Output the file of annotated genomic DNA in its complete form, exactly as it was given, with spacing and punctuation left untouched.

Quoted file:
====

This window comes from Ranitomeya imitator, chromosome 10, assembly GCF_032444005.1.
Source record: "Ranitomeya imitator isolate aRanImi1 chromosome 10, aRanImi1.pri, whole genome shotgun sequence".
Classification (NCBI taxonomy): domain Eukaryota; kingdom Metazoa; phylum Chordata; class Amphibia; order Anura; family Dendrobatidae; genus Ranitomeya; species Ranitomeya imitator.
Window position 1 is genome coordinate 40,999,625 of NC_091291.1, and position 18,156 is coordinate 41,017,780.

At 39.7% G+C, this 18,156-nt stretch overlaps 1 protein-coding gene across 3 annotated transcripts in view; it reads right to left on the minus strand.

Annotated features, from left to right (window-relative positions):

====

This window comes from Ranitomeya imitator, chromosome 10, assembly GCF_032444005.1.
Source record: "Ranitomeya imitator isolate aRanImi1 chromosome 10, aRanImi1.pri, whole genome shotgun sequence".
Classification (NCBI taxonomy): domain Eukaryota; kingdom Metazoa; phylum Chordata; class Amphibia; order Anura; family Dendrobatidae; genus Ranitomeya; species Ranitomeya imitator.
Window position 1 is genome coordinate 40,999,625 of NC_091291.1, and position 18,156 is coordinate 41,017,780.

At 39.7% G+C, this 18,156-nt stretch overlaps 1 protein-coding gene across 3 annotated transcripts in view; it reads right to left on the minus strand.

Annotated features, from left to right (window-relative positions):